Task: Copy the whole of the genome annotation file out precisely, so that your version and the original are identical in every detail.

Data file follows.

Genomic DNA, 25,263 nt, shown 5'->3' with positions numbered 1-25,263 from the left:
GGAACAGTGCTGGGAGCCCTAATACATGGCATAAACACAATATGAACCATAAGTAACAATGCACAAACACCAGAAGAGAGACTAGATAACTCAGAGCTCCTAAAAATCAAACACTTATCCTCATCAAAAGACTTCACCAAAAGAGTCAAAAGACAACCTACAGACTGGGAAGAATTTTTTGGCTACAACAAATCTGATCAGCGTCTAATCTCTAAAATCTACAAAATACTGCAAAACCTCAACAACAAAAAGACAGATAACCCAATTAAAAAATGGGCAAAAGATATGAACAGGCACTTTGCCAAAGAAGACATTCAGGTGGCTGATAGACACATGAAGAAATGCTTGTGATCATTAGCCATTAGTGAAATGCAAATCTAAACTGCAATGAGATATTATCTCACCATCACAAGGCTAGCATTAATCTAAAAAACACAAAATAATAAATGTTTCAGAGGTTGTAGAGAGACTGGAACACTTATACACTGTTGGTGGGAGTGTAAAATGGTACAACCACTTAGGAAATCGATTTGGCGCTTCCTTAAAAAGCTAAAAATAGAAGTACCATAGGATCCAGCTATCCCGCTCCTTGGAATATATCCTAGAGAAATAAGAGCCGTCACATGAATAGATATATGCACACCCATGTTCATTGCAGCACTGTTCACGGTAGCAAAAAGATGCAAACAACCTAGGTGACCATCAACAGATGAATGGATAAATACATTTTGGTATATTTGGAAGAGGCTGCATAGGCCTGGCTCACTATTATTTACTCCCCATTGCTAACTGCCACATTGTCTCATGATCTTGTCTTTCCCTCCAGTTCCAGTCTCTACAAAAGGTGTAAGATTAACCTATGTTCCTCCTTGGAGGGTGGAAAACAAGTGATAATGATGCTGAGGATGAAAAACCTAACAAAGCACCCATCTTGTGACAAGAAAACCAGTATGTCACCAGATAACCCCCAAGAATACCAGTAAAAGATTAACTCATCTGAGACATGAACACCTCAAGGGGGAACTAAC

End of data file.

Genomic DNA, 25,263 nt, shown 5'->3' with positions numbered 1-25,263 from the left:
GGAACAGTGCTGGGAGCCCTAATACATGGCATAAACACAATATGAACCATAAGTAACAATGCACAAACACCAGAAGAGAGACTAGATAACTCAGAGCTCCTAAAAATCAAACACTTATCCTCATCAAAAGACTTCACCAAAAGAGTCAAAAGACAACCTACAGACTGGGAAGAATTTTTTGGCTACAACAAATCTGATCAGCGTCTAATCTCTAAAATCTACAAAATACTGCAAAACCTCAACAACAAAAAGACAGATAACCCAATTAAAAAATGGGCAAAAGATATGAACAGGCACTTTGCCAAAGAAGACATTCAGGTGGCTGATAGACACATGAAGAAATGCTTGTGATCATTAGCCATTAGTGAAATGCAAATCTAAACTGCAATGAGATATTATCTCACCATCACAAGGCTAGCATTAATCTAAAAAACACAAAATAATAAATGTTTCAGAGGTTGTAGAGAGACTGGAACACTTATACACTGTTGGTGGGAGTGTAAAATGGTACAACCACTTAGGAAATCGATTTGGCGCTTCCTTAAAAAGCTAAAAATAGAAGTACCATAGGATCCAGCTATCCCGCTCCTTGGAATATATCCTAGAGAAATAAGAGCCGTCACATGAATAGATATATGCACACCCATGTTCATTGCAGCACTGTTCACGGTAGCAAAAAGATGCAAACAACCTAGGTGACCATCAACAGATGAATGGATAAATACATTTTGGTATATTTGGAAGAGGCTGCATAGGCCTGGCTCACTATTATTTACTCCCCATTGCTAACTGCCACATTGTCTCATGATCTTGTCTTTCCCTCCAGTTCCAGTCTCTACAAAAGGTGTAAGATTAACCTATGTTCCTCCTTGGAGGGTGGAAAACAAGTGATAATGATGCTGAGGATGAAAAACCTAACAAAGCACCCATCTTGTGACAAGAAAACCAGTATGTCACCAGATAACCCCCAAGAATACCAGTAAAAGATTAACTCATCTGAGACATGAACACCTCAAGGGGGAACTAAC